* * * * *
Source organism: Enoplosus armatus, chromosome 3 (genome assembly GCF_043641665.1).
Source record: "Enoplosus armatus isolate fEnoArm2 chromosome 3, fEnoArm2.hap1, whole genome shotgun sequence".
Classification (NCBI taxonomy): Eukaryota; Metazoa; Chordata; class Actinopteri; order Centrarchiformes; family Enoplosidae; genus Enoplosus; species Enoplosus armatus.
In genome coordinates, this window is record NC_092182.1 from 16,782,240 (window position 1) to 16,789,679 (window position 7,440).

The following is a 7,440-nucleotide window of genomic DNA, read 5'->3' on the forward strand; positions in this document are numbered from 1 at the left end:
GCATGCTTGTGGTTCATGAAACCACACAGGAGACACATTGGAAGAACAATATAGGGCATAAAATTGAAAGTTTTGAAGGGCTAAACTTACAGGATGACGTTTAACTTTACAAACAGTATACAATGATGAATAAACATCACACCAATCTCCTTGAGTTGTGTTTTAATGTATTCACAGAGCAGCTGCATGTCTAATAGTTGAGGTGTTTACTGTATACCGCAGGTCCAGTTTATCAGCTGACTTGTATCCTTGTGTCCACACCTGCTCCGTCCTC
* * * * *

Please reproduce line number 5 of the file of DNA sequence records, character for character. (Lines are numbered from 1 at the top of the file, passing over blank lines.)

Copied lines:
The following is a 7,440-nucleotide window of genomic DNA, read 5'->3' on the forward strand; positions in this document are numbered from 1 at the left end: